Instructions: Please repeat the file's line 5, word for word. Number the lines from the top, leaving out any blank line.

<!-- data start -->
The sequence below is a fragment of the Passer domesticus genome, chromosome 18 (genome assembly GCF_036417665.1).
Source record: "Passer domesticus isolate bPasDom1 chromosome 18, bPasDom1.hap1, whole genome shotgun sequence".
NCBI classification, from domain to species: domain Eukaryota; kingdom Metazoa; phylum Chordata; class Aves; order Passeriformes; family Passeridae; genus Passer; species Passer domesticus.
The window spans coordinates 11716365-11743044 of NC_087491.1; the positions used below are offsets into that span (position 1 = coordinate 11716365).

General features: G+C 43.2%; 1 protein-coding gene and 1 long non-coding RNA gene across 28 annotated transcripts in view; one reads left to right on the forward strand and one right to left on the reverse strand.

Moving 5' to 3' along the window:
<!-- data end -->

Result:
General features: G+C 43.2%; 1 protein-coding gene and 1 long non-coding RNA gene across 28 annotated transcripts in view; one reads left to right on the forward strand and one right to left on the reverse strand.